Use rockets, hot air balloons, and airplanes on themed scrapbook pages and to represent growth, energy, playfulness and even ascendance.
Chris Asbury recently took a trip to Las Vegas and stayed in the Paris Hotel. The “Paris” hot air balloon is the hotel’s signature and displayed outside the hotel. Chris says, ” I liked the image so, and I wanted it to appear to be floating in the sky surrounded by clouds.
A little bit about flying machines
- The Wright Brothers are credited with the first successful flight of an airplane in 1903.
- Rockets were made as far back as a thousand years ago in China.
- The first hot air balloon sent into flight with humans aboard carried two men 5.5 miles and stayed up in the air for 23 minutes.
- Airports in the US alone cater to about 29,000 domestic and international flights each day.
- The longest paper airplane flight was 27.6 seconds.
- The Lockheed-SR71 Blackbird is the fastest manned jet in history–flying at speeds of of nearly 2,200 MPH.
- The longest time spent airborne during a single hot-air balloon flight is 19 days, 21 hours and 47 minutes.
- A typical rocket used in today’s space program produces more than a million pounds of thrust and travels at 22,000 MPH.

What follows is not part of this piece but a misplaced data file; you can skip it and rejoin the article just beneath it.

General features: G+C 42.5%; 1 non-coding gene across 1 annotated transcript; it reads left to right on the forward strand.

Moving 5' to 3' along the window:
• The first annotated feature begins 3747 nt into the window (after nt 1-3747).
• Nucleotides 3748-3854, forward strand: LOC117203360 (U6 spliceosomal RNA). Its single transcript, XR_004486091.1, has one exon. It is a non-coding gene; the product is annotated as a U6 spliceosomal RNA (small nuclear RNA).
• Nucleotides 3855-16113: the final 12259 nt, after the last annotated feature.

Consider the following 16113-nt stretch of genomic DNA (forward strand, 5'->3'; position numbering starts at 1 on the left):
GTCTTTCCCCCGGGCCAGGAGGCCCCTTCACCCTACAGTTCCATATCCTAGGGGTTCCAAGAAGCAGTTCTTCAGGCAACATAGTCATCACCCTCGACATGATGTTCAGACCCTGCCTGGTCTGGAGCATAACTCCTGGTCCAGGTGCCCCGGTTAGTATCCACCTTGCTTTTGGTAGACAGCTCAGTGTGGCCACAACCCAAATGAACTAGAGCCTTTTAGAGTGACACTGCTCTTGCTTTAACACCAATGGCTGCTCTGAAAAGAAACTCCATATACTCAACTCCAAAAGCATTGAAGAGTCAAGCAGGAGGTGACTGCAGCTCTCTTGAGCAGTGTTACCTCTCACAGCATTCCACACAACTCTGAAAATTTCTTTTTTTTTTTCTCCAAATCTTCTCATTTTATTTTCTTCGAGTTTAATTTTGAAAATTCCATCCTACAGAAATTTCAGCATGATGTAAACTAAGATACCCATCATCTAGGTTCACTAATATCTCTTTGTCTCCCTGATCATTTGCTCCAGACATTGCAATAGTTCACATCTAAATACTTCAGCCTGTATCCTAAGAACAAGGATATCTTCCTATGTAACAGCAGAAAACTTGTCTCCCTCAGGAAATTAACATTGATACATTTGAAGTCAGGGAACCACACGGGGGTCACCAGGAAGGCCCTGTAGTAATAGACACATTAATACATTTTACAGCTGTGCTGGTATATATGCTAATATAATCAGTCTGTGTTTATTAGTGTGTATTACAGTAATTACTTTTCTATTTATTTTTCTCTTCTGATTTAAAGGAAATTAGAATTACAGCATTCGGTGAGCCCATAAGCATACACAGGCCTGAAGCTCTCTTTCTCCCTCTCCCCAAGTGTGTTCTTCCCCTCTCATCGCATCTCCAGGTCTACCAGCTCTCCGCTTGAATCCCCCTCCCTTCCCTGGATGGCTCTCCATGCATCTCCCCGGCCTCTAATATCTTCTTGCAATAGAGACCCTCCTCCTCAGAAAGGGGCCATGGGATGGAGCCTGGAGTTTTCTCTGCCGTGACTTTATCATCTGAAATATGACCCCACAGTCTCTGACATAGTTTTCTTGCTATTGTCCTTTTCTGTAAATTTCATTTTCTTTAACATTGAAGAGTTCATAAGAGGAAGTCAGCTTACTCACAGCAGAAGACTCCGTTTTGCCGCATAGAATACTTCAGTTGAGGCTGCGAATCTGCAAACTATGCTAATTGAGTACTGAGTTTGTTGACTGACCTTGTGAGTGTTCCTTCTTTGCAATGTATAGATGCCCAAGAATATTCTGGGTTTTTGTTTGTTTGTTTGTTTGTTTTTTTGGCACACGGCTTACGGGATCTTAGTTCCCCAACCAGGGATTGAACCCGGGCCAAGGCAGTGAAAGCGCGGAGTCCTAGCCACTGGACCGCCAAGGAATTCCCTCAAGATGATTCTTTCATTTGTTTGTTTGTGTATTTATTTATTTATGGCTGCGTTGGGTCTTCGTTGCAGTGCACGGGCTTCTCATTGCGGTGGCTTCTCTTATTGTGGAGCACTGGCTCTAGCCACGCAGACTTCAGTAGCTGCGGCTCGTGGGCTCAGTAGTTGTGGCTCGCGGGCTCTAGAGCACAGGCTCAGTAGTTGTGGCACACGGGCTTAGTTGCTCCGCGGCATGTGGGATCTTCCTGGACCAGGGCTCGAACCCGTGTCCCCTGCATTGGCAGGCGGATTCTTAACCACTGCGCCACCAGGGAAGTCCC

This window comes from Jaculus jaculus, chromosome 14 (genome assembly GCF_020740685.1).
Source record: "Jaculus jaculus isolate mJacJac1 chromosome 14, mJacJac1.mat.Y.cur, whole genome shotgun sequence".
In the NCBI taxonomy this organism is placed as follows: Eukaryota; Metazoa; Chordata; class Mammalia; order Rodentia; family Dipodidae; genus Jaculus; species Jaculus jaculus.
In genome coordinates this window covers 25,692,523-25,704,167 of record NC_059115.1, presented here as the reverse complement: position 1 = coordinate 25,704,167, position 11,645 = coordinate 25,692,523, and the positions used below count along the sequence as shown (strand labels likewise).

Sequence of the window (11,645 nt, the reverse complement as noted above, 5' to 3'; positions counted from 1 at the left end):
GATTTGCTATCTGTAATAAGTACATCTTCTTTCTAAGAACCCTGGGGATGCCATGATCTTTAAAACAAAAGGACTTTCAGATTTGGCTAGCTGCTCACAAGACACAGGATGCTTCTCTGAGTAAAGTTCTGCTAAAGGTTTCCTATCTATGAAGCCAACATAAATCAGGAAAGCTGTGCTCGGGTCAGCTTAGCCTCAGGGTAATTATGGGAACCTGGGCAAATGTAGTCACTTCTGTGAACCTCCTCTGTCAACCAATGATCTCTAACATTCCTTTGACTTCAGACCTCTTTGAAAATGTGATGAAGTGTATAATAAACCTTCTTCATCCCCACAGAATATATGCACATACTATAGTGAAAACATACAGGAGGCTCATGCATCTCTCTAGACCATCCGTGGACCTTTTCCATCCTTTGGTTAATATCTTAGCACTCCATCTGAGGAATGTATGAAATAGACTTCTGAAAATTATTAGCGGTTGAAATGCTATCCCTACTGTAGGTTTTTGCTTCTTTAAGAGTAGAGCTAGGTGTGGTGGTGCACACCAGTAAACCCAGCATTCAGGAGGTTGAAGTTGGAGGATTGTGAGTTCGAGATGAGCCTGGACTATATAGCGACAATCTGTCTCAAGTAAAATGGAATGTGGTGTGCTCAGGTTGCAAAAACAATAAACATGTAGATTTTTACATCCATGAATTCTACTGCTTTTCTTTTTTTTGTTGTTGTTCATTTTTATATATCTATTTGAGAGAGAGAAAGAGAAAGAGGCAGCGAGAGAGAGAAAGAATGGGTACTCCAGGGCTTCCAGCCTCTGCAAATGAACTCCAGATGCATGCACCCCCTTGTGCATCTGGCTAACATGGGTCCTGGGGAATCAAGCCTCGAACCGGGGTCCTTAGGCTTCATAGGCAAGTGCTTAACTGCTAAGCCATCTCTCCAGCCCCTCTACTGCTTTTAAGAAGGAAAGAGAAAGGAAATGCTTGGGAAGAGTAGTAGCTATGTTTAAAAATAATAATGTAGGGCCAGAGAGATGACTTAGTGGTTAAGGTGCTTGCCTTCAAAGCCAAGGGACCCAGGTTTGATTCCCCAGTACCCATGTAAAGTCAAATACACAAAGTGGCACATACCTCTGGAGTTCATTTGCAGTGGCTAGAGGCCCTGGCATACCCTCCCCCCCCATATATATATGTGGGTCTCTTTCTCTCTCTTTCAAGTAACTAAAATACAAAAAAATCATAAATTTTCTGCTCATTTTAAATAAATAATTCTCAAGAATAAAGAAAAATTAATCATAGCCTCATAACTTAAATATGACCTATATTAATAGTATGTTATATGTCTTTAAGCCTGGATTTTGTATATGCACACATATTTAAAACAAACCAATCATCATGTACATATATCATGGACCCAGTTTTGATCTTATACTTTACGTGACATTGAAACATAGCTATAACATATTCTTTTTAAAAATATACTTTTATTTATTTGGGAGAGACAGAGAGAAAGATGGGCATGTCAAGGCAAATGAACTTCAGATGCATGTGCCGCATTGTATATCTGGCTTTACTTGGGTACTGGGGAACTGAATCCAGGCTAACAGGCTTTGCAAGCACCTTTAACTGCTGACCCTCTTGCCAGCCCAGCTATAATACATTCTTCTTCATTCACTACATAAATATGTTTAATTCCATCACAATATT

- The first hot air balloon ride around was recorded in 1999 and took just under 20 days.
Ideas for using flying machines on your scrapbook pages
Embellish travel-themed pages.
Ashley Horton paired the airplane motif with other travel-themed elements to tell the story of her children tuckered out after a long day at Disney World. A strong sense of theme is established right off the bat, providing viewers with visual information before they’ve even begun to read the story behind the page.
Embellish play pages.
Christy Strickler paired a simple white airplane die cut and playing card embellishments to provide context for her story about the flight simulator game her son enjoys playing at the arcade. Her placement of these elements also creates a visual triangle of white which guides the eye through the page.